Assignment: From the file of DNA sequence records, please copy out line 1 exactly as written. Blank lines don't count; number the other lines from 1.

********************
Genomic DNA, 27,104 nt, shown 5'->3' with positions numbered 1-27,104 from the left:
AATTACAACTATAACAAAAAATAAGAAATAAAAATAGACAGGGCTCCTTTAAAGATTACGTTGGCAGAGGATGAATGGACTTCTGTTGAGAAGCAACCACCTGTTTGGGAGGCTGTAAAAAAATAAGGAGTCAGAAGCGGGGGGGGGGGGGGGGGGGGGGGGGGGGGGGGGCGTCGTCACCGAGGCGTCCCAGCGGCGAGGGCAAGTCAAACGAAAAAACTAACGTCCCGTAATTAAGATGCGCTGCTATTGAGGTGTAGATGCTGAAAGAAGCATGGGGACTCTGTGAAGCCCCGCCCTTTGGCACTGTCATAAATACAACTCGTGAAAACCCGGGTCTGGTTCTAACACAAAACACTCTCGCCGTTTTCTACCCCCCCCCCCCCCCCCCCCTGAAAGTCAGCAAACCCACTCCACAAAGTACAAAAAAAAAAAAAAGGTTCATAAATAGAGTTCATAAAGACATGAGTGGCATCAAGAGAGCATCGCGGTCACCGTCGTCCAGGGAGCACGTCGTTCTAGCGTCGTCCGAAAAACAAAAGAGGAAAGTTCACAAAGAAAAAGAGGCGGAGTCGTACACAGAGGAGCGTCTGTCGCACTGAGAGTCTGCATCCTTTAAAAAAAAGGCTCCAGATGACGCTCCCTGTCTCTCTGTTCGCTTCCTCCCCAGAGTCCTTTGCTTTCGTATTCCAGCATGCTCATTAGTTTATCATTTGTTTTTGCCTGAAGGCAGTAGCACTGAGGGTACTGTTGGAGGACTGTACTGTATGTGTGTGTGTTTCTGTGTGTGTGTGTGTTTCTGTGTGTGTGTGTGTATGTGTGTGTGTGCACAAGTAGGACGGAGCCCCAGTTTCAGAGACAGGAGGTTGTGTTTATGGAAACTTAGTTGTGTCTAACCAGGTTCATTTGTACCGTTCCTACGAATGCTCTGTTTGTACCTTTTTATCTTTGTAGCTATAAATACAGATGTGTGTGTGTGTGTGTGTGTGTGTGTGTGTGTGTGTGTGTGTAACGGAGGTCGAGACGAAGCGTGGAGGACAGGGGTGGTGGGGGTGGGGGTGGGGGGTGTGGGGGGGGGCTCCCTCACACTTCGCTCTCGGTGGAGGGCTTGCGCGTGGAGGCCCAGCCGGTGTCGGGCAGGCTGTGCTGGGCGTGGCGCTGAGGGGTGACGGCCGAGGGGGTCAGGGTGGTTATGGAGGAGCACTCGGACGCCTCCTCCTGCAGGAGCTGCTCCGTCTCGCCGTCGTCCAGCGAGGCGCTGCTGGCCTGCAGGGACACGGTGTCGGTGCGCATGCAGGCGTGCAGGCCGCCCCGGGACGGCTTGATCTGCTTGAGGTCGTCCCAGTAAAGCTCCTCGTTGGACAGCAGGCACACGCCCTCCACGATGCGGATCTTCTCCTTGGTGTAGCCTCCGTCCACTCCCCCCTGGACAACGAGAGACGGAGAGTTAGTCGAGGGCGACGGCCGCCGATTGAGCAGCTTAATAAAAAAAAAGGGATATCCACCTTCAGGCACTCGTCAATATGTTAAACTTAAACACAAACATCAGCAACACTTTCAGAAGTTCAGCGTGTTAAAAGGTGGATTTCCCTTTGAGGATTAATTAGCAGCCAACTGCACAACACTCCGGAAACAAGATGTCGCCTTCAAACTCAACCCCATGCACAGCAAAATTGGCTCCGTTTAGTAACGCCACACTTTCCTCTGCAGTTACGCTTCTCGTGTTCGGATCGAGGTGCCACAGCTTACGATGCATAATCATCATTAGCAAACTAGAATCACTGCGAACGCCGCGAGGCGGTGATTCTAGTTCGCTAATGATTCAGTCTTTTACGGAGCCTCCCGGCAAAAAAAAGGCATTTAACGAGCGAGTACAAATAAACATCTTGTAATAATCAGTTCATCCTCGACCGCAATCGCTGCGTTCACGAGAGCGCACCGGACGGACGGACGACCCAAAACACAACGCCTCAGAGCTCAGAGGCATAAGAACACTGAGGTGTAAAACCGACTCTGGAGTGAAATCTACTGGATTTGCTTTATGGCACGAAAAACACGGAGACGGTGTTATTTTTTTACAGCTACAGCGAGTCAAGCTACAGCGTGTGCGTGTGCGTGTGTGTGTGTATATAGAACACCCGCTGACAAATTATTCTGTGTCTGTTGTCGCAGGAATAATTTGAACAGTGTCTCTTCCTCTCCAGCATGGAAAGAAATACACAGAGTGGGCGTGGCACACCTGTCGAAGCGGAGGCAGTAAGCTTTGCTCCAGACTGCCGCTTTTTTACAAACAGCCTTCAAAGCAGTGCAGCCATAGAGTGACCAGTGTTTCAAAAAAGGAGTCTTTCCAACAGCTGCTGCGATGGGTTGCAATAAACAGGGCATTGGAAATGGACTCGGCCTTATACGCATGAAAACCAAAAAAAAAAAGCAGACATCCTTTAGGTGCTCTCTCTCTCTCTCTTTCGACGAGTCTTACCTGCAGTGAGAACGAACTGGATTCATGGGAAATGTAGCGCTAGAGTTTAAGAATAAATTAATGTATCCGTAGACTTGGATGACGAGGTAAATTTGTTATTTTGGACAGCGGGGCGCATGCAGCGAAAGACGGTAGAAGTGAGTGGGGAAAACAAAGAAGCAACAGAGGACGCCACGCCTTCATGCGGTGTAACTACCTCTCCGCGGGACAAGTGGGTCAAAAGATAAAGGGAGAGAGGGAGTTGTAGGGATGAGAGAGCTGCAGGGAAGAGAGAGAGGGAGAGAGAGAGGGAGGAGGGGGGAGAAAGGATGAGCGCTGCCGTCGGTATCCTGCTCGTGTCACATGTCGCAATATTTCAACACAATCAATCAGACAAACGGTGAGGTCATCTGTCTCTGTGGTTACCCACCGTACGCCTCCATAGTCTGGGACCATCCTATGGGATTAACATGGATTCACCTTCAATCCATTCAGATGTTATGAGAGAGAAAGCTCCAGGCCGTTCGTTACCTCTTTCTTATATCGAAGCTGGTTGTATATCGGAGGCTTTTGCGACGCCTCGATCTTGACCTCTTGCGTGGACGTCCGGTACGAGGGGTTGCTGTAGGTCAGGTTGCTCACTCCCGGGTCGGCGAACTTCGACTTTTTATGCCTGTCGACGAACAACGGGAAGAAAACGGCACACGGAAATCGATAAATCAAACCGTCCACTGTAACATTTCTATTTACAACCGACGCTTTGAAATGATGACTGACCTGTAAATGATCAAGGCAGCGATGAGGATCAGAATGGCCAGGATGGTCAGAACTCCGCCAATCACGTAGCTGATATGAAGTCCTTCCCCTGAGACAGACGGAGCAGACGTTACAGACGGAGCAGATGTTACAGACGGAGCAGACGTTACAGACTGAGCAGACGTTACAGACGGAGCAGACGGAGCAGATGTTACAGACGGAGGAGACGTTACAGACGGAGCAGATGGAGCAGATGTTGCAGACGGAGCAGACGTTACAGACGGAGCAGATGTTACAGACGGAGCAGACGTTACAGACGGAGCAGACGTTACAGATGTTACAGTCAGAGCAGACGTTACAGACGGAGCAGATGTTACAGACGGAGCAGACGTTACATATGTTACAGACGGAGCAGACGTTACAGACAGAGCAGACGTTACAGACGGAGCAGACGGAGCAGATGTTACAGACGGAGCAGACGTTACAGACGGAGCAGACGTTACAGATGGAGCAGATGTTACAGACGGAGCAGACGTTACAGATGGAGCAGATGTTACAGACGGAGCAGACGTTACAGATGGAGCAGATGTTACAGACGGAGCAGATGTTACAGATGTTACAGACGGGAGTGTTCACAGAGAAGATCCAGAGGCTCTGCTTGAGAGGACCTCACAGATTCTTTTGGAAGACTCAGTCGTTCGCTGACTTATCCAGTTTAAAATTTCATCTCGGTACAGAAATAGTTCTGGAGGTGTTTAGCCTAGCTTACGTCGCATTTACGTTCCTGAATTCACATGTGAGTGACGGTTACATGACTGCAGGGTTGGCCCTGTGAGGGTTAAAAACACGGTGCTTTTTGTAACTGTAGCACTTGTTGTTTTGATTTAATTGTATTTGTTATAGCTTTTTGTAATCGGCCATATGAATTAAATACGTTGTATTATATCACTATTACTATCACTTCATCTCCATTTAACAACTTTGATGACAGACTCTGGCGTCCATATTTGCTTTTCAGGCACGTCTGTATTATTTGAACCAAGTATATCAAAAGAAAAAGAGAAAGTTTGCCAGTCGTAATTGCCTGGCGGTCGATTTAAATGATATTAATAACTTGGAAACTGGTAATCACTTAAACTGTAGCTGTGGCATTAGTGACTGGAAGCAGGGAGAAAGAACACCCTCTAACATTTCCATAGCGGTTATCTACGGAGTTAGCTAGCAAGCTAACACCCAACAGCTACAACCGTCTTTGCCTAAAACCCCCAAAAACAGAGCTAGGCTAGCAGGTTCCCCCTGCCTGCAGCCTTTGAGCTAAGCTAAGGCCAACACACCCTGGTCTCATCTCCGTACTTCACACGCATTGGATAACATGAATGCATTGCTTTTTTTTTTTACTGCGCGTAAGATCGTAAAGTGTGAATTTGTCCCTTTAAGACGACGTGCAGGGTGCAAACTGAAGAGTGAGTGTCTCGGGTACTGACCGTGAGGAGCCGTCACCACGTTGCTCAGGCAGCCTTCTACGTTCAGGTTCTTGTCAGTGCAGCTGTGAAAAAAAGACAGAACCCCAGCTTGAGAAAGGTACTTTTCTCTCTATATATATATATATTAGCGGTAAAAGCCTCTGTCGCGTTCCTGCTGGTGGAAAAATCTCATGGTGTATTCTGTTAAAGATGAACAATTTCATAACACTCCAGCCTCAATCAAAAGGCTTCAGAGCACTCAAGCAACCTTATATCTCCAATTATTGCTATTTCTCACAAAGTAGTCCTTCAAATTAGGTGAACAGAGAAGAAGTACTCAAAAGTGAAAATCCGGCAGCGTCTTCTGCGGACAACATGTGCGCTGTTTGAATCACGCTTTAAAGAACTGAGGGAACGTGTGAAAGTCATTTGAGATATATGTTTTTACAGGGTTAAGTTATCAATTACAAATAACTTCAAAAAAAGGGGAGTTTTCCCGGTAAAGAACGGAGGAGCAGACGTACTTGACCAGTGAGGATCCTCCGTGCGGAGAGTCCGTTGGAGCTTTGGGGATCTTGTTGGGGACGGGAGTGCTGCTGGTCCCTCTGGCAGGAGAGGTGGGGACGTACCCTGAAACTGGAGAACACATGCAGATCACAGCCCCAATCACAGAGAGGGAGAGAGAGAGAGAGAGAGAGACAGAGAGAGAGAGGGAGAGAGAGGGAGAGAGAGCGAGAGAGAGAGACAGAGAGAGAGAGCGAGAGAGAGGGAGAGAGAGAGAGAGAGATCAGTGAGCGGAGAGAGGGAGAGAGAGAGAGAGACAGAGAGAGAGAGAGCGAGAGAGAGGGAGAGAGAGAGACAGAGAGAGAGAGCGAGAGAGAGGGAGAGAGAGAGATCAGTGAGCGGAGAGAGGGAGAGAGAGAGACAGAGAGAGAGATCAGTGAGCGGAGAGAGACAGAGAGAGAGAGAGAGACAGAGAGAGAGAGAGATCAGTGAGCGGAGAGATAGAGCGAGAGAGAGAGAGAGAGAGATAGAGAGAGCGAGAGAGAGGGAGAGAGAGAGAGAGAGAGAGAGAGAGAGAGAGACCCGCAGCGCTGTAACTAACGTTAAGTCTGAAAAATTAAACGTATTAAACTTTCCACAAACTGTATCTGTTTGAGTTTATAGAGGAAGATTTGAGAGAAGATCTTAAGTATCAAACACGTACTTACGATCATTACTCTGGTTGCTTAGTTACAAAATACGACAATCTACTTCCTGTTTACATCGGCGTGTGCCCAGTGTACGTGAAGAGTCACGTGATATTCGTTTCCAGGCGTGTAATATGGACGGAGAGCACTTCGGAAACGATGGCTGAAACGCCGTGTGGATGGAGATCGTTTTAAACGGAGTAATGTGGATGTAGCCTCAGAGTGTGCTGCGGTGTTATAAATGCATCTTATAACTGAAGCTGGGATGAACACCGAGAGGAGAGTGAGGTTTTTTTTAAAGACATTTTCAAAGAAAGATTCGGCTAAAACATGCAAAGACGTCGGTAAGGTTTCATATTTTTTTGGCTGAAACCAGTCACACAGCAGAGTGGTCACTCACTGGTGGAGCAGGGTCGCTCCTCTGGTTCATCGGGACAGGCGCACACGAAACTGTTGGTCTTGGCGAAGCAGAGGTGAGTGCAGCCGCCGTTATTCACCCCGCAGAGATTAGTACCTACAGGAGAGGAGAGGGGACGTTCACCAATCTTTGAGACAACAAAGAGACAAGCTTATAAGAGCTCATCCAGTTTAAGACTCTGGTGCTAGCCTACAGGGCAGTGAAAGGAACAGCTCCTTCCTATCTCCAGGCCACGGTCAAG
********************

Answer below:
Genomic DNA, 27,104 nt, shown 5'->3' with positions numbered 1-27,104 from the left: